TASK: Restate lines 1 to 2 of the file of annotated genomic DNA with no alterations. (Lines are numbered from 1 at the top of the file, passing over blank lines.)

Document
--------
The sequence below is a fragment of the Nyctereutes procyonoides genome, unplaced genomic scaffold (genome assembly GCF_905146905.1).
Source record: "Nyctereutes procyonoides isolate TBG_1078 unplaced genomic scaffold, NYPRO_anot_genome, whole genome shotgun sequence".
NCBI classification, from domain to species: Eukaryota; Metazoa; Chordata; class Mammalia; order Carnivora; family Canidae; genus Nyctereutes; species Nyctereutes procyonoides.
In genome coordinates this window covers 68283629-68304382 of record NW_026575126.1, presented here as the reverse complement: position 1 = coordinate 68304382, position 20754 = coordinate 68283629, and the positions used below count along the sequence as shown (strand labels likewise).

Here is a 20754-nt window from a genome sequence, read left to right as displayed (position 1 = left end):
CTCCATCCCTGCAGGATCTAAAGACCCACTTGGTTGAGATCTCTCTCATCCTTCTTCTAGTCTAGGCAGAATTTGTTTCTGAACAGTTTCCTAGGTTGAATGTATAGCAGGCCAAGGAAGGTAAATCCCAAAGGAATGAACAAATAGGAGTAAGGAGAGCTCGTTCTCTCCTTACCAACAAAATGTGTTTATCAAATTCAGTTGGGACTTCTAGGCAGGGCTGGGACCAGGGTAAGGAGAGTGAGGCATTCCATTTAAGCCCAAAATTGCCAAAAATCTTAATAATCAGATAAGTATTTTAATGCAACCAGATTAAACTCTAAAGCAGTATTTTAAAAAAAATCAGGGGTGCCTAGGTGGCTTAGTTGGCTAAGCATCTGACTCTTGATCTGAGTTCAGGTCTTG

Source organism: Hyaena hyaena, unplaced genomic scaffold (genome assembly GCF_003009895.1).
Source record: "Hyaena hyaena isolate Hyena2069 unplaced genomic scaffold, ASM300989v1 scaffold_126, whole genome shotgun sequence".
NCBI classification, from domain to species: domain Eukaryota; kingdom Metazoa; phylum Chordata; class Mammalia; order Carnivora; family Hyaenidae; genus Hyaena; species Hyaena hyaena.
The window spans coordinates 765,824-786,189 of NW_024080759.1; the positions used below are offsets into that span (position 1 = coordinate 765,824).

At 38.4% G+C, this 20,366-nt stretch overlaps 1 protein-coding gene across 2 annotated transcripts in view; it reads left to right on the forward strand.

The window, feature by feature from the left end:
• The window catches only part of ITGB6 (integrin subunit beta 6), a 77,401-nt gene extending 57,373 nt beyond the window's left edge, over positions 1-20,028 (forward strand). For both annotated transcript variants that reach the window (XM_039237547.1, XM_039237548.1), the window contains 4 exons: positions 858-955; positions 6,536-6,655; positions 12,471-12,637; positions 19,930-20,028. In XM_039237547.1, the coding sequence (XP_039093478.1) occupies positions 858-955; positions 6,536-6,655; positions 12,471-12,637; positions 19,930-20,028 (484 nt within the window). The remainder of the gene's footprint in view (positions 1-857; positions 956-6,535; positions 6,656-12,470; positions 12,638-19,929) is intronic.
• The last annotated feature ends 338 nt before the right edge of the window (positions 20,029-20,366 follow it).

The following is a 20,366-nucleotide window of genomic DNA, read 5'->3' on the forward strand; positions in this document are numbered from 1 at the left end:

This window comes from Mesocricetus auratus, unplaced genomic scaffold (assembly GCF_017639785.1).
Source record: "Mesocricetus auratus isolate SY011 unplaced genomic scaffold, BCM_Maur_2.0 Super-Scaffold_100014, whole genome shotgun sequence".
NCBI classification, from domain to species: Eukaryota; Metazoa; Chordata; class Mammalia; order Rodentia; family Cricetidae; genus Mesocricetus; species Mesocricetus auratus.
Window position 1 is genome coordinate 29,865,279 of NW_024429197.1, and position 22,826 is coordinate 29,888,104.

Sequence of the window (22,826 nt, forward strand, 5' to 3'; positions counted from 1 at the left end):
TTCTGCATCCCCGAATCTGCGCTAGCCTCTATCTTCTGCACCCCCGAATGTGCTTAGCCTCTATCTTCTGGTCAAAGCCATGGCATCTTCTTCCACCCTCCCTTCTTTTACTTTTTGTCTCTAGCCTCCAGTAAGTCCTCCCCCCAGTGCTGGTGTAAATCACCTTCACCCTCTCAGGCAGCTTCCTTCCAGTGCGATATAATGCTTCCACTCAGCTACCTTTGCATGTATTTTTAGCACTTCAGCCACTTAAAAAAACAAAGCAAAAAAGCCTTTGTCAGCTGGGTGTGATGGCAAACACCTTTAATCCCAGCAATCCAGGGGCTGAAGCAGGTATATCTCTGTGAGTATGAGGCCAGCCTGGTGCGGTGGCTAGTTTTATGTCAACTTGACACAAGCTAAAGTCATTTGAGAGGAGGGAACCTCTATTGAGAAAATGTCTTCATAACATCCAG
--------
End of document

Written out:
The sequence below is a fragment of the Nyctereutes procyonoides genome, unplaced genomic scaffold (genome assembly GCF_905146905.1).
Source record: "Nyctereutes procyonoides isolate TBG_1078 unplaced genomic scaffold, NYPRO_anot_genome, whole genome shotgun sequence".